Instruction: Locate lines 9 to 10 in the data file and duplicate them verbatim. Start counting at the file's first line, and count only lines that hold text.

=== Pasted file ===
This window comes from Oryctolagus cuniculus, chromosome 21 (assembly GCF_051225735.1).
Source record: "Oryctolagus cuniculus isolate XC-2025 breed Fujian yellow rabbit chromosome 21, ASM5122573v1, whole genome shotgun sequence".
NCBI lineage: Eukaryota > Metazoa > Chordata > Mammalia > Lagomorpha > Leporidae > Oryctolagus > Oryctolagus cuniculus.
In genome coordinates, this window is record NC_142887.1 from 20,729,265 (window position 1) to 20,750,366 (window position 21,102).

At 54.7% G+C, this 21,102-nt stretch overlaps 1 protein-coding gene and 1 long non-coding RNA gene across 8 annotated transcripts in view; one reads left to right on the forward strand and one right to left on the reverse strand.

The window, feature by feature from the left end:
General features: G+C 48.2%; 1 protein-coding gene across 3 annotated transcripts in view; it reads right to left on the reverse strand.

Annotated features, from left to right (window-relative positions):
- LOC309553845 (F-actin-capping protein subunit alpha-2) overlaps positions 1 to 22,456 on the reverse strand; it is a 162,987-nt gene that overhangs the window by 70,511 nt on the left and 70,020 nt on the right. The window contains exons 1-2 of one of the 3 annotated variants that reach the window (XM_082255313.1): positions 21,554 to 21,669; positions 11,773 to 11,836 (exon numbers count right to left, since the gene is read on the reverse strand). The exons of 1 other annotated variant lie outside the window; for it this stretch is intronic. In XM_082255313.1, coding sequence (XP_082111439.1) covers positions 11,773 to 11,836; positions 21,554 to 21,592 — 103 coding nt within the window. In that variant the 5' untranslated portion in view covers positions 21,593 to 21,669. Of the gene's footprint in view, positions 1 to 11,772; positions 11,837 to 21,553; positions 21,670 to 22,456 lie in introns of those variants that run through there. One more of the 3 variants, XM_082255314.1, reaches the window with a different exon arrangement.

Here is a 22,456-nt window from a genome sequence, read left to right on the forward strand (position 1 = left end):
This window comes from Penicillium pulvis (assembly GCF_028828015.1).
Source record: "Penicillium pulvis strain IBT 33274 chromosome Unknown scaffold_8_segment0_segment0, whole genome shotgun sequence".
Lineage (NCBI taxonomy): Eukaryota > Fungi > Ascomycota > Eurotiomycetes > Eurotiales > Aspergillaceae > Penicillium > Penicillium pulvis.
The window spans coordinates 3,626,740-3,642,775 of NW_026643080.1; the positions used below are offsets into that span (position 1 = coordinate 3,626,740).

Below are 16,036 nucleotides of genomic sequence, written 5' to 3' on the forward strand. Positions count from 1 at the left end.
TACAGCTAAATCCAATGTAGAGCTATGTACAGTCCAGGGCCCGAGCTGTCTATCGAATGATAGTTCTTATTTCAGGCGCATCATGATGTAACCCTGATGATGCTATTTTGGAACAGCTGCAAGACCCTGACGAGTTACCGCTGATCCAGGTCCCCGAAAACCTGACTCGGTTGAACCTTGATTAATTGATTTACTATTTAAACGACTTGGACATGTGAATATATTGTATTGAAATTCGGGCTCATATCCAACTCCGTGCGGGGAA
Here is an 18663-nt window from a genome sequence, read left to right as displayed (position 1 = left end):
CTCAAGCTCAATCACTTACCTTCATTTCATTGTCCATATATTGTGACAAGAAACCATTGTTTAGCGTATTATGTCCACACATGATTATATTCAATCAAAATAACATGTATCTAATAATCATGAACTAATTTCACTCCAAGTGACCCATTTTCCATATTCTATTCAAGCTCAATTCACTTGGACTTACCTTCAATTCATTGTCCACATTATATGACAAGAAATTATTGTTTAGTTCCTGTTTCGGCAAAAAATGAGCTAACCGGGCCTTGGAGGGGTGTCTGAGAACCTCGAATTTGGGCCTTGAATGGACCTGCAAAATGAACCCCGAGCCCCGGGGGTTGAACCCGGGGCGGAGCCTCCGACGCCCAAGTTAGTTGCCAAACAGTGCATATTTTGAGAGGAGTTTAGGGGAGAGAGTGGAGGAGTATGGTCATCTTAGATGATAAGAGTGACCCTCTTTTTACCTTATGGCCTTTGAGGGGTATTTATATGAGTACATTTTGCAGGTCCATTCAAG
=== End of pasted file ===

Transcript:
- LOC309553845 (F-actin-capping protein subunit alpha-2) overlaps positions 1 to 22,456 on the reverse strand; it is a 162,987-nt gene that overhangs the window by 70,511 nt on the left and 70,020 nt on the right. The window contains exons 1-2 of one of the 3 annotated variants that reach the window (XM_082255313.1): positions 21,554 to 21,669; positions 11,773 to 11,836 (exon numbers count right to left, since the gene is read on the reverse strand). The exons of 1 other annotated variant lie outside the window; for it this stretch is intronic. In XM_082255313.1, coding sequence (XP_082111439.1) covers positions 11,773 to 11,836; positions 21,554 to 21,592 — 103 coding nt within the window. In that variant the 5' untranslated portion in view covers positions 21,593 to 21,669. Of the gene's footprint in view, positions 1 to 11,772; positions 11,837 to 21,553; positions 21,670 to 22,456 lie in introns of those variants that run through there. One more of the 3 variants, XM_082255314.1, reaches the window with a different exon arrangement.

Here is a 22,456-nt window from a genome sequence, read left to right on the forward strand (position 1 = left end):